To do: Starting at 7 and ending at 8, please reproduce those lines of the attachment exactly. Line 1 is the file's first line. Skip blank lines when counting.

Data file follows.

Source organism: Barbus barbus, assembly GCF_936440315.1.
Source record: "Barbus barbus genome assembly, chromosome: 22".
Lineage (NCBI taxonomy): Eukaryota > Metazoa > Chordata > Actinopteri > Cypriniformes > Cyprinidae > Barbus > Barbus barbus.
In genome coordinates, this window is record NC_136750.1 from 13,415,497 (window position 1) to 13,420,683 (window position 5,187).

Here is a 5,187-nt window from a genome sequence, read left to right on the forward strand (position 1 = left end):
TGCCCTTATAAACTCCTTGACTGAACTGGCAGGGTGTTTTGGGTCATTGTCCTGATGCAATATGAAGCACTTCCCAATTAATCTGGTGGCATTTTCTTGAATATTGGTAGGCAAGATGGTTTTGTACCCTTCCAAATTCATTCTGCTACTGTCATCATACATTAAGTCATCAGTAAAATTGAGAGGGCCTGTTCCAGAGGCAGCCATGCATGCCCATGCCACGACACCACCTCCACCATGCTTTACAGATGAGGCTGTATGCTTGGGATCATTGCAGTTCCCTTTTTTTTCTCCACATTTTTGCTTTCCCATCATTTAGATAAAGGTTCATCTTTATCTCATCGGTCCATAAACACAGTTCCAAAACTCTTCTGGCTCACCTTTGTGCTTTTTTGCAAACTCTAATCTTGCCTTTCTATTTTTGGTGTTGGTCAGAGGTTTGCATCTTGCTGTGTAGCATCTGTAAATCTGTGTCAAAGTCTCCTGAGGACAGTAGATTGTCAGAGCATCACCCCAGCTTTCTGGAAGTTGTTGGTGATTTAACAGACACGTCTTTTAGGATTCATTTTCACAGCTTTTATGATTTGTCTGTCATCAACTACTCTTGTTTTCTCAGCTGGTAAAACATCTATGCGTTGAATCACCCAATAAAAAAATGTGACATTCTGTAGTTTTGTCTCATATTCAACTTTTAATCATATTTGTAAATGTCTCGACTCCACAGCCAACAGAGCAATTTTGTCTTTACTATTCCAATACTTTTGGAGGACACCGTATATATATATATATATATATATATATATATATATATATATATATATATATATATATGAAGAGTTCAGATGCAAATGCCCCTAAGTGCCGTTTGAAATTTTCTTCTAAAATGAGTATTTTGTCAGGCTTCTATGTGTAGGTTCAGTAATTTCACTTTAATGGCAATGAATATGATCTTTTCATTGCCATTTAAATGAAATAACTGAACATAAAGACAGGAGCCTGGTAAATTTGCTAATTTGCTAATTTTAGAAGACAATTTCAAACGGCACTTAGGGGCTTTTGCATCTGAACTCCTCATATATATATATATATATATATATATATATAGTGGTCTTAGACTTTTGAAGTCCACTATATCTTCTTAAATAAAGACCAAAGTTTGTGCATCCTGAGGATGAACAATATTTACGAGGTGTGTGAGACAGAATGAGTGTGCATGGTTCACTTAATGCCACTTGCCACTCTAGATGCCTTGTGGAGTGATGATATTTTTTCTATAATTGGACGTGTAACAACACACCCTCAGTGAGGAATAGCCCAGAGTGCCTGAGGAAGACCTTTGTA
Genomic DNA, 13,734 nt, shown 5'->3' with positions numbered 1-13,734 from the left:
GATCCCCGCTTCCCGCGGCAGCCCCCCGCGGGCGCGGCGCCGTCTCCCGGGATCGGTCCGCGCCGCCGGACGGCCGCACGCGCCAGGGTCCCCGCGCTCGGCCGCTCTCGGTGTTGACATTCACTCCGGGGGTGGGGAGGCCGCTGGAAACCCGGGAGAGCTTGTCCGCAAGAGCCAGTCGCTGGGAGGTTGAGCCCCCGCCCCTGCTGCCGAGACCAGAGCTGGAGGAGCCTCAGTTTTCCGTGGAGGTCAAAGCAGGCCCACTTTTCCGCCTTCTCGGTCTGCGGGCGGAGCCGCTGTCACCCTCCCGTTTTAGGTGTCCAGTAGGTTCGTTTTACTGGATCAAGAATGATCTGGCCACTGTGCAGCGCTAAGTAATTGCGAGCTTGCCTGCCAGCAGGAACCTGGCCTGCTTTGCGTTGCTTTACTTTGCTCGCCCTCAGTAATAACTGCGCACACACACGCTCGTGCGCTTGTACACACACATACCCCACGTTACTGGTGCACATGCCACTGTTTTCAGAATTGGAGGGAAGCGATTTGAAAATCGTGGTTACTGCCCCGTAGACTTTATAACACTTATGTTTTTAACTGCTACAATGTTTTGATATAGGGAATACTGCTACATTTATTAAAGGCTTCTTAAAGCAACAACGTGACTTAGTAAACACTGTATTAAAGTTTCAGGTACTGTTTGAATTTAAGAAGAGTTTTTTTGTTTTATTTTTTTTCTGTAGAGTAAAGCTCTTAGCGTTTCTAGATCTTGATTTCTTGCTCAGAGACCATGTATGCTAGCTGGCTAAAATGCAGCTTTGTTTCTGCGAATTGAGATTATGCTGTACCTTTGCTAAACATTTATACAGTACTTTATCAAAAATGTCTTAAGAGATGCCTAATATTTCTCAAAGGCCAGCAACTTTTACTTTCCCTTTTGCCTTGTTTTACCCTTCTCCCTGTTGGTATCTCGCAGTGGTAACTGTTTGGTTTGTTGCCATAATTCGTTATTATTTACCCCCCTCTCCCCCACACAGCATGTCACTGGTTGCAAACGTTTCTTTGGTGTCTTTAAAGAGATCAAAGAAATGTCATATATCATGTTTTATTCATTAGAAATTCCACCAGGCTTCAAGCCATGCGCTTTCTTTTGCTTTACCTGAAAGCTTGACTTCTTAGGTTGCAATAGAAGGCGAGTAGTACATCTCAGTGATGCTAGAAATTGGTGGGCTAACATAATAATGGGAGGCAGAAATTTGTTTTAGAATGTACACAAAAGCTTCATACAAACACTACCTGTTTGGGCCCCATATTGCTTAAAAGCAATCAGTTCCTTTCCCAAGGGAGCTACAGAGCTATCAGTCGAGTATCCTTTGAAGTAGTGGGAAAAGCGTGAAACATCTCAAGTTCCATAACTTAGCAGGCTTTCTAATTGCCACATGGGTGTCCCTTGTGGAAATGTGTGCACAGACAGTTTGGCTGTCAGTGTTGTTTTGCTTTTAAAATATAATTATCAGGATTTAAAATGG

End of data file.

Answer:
Genomic DNA, 13,734 nt, shown 5'->3' with positions numbered 1-13,734 from the left:
GATCCCCGCTTCCCGCGGCAGCCCCCCGCGGGCGCGGCGCCGTCTCCCGGGATCGGTCCGCGCCGCCGGACGGCCGCACGCGCCAGGGTCCCCGCGCTCGGCCGCTCTCGGTGTTGACATTCACTCCGGGGGTGGGGAGGCCGCTGGAAACCCGGGAGAGCTTGTCCGCAAGAGCCAGTCGCTGGGAGGTTGAGCCCCCGCCCCTGCTGCCGAGACCAGAGCTGGAGGAGCCTCAGTTTTCCGTGGAGGTCAAAGCAGGCCCACTTTTCCGCCTTCTCGGTCTGCGGGCGGAGCCGCTGTCACCCTCCCGTTTTAGGTGTCCAGTAGGTTCGTTTTACTGGATCAAGAATGATCTGGCCACTGTGCAGCGCTAAGTAATTGCGAGCTTGCCTGCCAGCAGGAACCTGGCCTGCTTTGCGTTGCTTTACTTTGCTCGCCCTCAGTAATAACTGCGCACACACACGCTCGTGCGCTTGTACACACACATACCCCACGTTACTGGTGCACATGCCACTGTTTTCAGAATTGGAGGGAAGCGATTTGAAAATCGTGGTTACTGCCCCGTAGACTTTATAACACTTATGTTTTTAACTGCTACAATGTTTTGATATAGGGAATACTGCTACATTTATTAAAGGCTTCTTAAAGCAACAACGTGACTTAGTAAACACTGTATTAAAGTTTCAGGTACTGTTTGAATTTAAGAAGAGTTTTTTTGTTTTATTTTTTTTCTGTAGAGTAAAGCTCTTAGCGTTTCTAGATCTTGATTTCTTGCTCAGAGACCATGTATGCTAGCTGGCTAAAATGCAGCTTTGTTTCTGCGAATTGAGATTATGCTGTACCTTTGCTAAACATTTATACAGTACTTTATCAAAAATGTCTTAAGAGATGCCTAATATTTCTCAAAGGCCAGCAACTTTTACTTTCCCTTTTGCCTTGTTTTACCCTTCTCCCTGTTGGTATCTCGCAGTGGTAACTGTTTGGTTTGTTGCCATAATTCGTTATTATTTACCCCCCTCTCCCCCACACAGCATGTCACTGGTTGCAAACGTTTCTTTGGTGTCTTTAAAGAGATCAAAGAAATGTCATATATCATGTTTTATTCATTAGAAATTCCACCAGGCTTCAAGCCATGCGCTTTCTTTTGCTTTACCTGAAAGCTTGACTTCTTAGGTTGCAATAGAAGGCGAGTAGTACATCTCAGTGATGCTAGAAATTGGTGGGCTAACATAATAATGGGAGGCAGAAATTTGTTTTAGAATGTACACAAAAGCTTCATACAAACACTACCTGTTTGGGCCCCATATTGCTTAAAAGCAATCAGTTCCTTTCCCAAGGGAGCTACAGAGCTATCAGTCGAGTATCCTTTGAAGTAGTGGGAAAAGCGTGAAACATCTCAAGTTCCATAACTTAGCAGGCTTTCTAATTGCCACATGGGTGTCCCTTGTGGAAATGTGTGCACAGACAGTTTGGCTGTCAGTGTTGTTTTGCTTTTAAAATATAATTATCAGGATTTAAAATGG